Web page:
Eticas Foundation launches a directory to know the risks and challenges of machine learning systems that directly affect us.
The Observatory of Algorithms with Social Impact (OASI) is an algorithm search engine that governments and large corporations use on us organized by name, area and country where they are developed, with information such as whether they have a discriminatory bias, among others.
This is an unprecedented tool created by Eticas Foundation that shows how these automated learning systems are much more present in our lives than we may believe and how their functionalities take decisions and have an impact on society.
Just as any technological advance, the organization warns that this tool will be permanently updated and in a collaborative way. That is why it has opened a channel to add algorithms or change existing ones.
Algorithm transparency is a demand from the social technology sector that is taking a small step forwards with this search engine, that also contains information on what machine algorithms are and what is their impact. Despite this, we largely continue to ignore how most of these algorithms work, since they have an internal functioning known as a “black box” because they are opaque.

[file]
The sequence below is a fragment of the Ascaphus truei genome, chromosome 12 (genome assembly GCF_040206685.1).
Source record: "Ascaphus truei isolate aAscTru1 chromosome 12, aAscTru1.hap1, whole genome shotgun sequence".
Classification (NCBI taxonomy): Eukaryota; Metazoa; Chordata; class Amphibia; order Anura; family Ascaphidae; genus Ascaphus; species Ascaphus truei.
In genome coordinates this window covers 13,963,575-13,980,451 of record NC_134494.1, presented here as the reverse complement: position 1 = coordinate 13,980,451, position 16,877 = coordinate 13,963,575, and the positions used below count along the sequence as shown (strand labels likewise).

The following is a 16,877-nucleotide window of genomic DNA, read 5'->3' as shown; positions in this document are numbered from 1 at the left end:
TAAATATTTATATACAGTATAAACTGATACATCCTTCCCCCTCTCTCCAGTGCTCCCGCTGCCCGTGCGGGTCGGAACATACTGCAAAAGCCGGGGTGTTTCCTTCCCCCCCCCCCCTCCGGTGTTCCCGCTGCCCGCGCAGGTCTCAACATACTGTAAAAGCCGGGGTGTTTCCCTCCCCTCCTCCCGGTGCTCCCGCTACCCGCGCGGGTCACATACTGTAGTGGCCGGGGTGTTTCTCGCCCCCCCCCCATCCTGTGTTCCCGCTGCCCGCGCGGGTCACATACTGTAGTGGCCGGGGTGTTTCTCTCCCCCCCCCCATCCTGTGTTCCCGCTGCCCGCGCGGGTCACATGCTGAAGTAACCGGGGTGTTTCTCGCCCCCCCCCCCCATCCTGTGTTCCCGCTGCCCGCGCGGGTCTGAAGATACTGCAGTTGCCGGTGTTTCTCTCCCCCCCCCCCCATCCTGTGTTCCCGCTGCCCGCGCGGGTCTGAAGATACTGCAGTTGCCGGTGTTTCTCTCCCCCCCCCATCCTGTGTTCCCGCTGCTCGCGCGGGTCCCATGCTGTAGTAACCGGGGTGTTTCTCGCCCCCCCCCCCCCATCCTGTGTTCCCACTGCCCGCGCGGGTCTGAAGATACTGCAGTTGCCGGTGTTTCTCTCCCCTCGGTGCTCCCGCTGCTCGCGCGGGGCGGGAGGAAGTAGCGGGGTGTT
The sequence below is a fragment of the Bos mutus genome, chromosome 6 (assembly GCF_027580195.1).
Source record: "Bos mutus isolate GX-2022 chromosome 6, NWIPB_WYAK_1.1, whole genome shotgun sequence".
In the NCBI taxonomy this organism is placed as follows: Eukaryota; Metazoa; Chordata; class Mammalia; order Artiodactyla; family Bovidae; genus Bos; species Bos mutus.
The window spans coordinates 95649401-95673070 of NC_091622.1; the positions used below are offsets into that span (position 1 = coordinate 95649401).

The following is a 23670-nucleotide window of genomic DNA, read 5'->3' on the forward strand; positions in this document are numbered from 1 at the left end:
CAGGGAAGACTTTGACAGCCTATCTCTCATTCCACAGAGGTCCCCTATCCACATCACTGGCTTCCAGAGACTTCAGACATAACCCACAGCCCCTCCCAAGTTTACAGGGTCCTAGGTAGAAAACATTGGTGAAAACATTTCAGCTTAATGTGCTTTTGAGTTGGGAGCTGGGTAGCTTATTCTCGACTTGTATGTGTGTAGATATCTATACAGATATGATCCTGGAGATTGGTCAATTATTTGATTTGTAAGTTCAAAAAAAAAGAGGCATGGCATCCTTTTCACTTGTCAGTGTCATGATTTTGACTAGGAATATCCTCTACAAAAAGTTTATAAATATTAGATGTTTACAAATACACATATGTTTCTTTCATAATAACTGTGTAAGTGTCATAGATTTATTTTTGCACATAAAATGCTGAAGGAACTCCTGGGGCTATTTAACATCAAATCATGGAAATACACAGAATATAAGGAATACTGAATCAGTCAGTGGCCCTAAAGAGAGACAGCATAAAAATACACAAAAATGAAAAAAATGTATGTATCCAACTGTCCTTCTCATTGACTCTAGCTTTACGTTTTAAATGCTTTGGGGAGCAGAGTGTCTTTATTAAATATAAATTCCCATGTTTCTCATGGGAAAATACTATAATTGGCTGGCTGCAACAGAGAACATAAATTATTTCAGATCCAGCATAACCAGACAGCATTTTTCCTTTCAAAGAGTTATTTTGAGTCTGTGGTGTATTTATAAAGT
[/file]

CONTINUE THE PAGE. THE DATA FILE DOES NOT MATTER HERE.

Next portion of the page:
The goal is to better understand the risks and challenges posed by them. These automated systems that use artificial intelligence can be used to predict natural disasters or for early detection of diseases by analyzing data, but it is also known that they can lead to discrimination by gender, ethnicity or age, and this makes them unfair and inefficient.
If we look for registered algorithms set up in the Spanish State and which, therefore, have a direct impact on us, we can find several examples that are questionable.
The first is a system to offer job opportunities from the Spanish Public Employment Service (SEPE) that is called into question due to its shortcomings. When it entered into service, offers dropped by 50%.
The second is one used by the Spanish National Police to identify fake claims that generates a socio-economic bias since it takes into consideration the grammar and morphology of claims. The Catalan Government also uses a system in the Regional Ministry of Justice to identify the risk of recidivism of inmates.
Finally, we find an algorithm to detect hate speech on Twitter that has not yet been implemented and could lead to discrimination against certain social demographic groups. It was created by a data analyst and developed jointly between the Autonomous University of Barcelona and the Ministry of Home Affairs and can filter some 500 words relating to insults, sensitive issues and groups that are likely to face violence. Every day, the algorithm detects 3,000 to 4,000 tweets with these features.